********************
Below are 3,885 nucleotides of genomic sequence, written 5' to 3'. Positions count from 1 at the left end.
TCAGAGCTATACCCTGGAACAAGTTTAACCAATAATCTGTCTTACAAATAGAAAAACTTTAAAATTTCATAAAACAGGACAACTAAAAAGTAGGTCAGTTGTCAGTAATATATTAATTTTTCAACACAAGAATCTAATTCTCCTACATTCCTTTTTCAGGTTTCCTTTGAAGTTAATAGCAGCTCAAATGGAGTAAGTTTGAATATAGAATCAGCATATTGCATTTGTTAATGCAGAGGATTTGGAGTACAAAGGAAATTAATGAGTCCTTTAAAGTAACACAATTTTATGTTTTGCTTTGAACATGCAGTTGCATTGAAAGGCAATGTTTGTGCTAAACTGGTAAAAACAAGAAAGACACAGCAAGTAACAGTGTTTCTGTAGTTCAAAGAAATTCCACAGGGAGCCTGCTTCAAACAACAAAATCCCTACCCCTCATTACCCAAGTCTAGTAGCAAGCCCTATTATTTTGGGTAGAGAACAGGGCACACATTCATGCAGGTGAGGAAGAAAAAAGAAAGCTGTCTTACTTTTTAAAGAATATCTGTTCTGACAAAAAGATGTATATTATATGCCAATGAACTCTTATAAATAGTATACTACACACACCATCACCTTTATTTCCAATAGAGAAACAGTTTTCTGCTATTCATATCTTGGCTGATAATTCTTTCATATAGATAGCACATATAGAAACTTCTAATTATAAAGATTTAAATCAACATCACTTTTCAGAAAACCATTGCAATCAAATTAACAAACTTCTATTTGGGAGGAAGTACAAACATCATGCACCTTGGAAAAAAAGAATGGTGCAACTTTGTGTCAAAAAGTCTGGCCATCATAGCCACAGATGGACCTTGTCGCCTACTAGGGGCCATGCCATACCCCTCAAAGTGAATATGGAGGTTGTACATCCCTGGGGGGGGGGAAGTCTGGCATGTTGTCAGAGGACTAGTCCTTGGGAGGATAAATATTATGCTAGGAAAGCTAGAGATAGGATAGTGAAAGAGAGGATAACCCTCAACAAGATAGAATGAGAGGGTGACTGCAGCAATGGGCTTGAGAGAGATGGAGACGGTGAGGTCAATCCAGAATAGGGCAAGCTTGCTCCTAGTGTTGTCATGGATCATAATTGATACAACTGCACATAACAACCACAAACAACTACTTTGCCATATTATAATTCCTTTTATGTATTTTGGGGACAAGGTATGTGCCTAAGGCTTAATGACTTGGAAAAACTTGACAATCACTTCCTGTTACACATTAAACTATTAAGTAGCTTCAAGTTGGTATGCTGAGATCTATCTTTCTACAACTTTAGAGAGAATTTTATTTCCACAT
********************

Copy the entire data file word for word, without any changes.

Below are 3,885 nucleotides of genomic sequence, written 5' to 3'. Positions count from 1 at the left end.
TCAGAGCTATACCCTGGAACAAGTTTAACCAATAATCTGTCTTACAAATAGAAAAACTTTAAAATTTCATAAAACAGGACAACTAAAAAGTAGGTCAGTTGTCAGTAATATATTAATTTTTCAACACAAGAATCTAATTCTCCTACATTCCTTTTTCAGGTTTCCTTTGAAGTTAATAGCAGCTCAAATGGAGTAAGTTTGAATATAGAATCAGCATATTGCATTTGTTAATGCAGAGGATTTGGAGTACAAAGGAAATTAATGAGTCCTTTAAAGTAACACAATTTTATGTTTTGCTTTGAACATGCAGTTGCATTGAAAGGCAATGTTTGTGCTAAACTGGTAAAAACAAGAAAGACACAGCAAGTAACAGTGTTTCTGTAGTTCAAAGAAATTCCACAGGGAGCCTGCTTCAAACAACAAAATCCCTACCCCTCATTACCCAAGTCTAGTAGCAAGCCCTATTATTTTGGGTAGAGAACAGGGCACACATTCATGCAGGTGAGGAAGAAAAAAGAAAGCTGTCTTACTTTTTAAAGAATATCTGTTCTGACAAAAAGATGTATATTATATGCCAATGAACTCTTATAAATAGTATACTACACACACCATCACCTTTATTTCCAATAGAGAAACAGTTTTCTGCTATTCATATCTTGGCTGATAATTCTTTCATATAGATAGCACATATAGAAACTTCTAATTATAAAGATTTAAATCAACATCACTTTTCAGAAAACCATTGCAATCAAATTAACAAACTTCTATTTGGGAGGAAGTACAAACATCATGCACCTTGGAAAAAAAGAATGGTGCAACTTTGTGTCAAAAAGTCTGGCCATCATAGCCACAGATGGACCTTGTCGCCTACTAGGGGCCATGCCATACCCCTCAAAGTGAATATGGAGGTTGTACATCCCTGGGGGGGGGGAAGTCTGGCATGTTGTCAGAGGACTAGTCCTTGGGAGGATAAATATTATGCTAGGAAAGCTAGAGATAGGATAGTGAAAGAGAGGATAACCCTCAACAAGATAGAATGAGAGGGTGACTGCAGCAATGGGCTTGAGAGAGATGGAGACGGTGAGGTCAATCCAGAATAGGGCAAGCTTGCTCCTAGTGTTGTCATGGATCATAATTGATACAACTGCACATAACAACCACAAACAACTACTTTGCCATATTATAATTCCTTTTATGTATTTTGGGGACAAGGTATGTGCCTAAGGCTTAATGACTTGGAAAAACTTGACAATCACTTCCTGTTACACATTAAACTATTAAGTAGCTTCAAGTTGGTATGCTGAGATCTATCTTTCTACAACTTTAGAGAGAATTTTATTTCCACAT